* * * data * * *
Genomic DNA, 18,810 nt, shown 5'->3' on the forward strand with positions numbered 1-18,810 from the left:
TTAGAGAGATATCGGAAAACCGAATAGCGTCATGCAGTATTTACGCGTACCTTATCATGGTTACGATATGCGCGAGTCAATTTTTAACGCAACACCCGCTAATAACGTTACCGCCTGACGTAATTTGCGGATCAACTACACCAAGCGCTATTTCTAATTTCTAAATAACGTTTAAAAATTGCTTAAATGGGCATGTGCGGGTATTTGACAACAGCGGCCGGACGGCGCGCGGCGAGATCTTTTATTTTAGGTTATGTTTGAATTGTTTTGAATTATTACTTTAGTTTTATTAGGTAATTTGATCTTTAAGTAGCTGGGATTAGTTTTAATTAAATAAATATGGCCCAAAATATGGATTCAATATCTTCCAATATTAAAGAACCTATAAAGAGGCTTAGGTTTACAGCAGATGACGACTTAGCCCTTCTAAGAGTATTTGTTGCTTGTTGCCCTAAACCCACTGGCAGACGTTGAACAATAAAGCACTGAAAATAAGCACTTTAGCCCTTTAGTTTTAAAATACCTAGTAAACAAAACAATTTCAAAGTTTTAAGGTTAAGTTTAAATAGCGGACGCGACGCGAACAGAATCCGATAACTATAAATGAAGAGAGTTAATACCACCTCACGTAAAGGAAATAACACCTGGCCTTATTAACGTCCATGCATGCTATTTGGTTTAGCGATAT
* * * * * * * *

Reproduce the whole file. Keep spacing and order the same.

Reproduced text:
Genomic DNA, 18,810 nt, shown 5'->3' on the forward strand with positions numbered 1-18,810 from the left:
TTAGAGAGATATCGGAAAACCGAATAGCGTCATGCAGTATTTACGCGTACCTTATCATGGTTACGATATGCGCGAGTCAATTTTTAACGCAACACCCGCTAATAACGTTACCGCCTGACGTAATTTGCGGATCAACTACACCAAGCGCTATTTCTAATTTCTAAATAACGTTTAAAAATTGCTTAAATGGGCATGTGCGGGTATTTGACAACAGCGGCCGGACGGCGCGCGGCGAGATCTTTTATTTTAGGTTATGTTTGAATTGTTTTGAATTATTACTTTAGTTTTATTAGGTAATTTGATCTTTAAGTAGCTGGGATTAGTTTTAATTAAATAAATATGGCCCAAAATATGGATTCAATATCTTCCAATATTAAAGAACCTATAAAGAGGCTTAGGTTTACAGCAGATGACGACTTAGCCCTTCTAAGAGTATTTGTTGCTTGTTGCCCTAAACCCACTGGCAGACGTTGAACAATAAAGCACTGAAAATAAGCACTTTAGCCCTTTAGTTTTAAAATACCTAGTAAACAAAACAATTTCAAAGTTTTAAGGTTAAGTTTAAATAGCGGACGCGACGCGAACAGAATCCGATAACTATAAATGAAGAGAGTTAATACCACCTCACGTAAAGGAAATAACACCTGGCCTTATTAACGTCCATGCATGCTATTTGGTTTAGCGATAT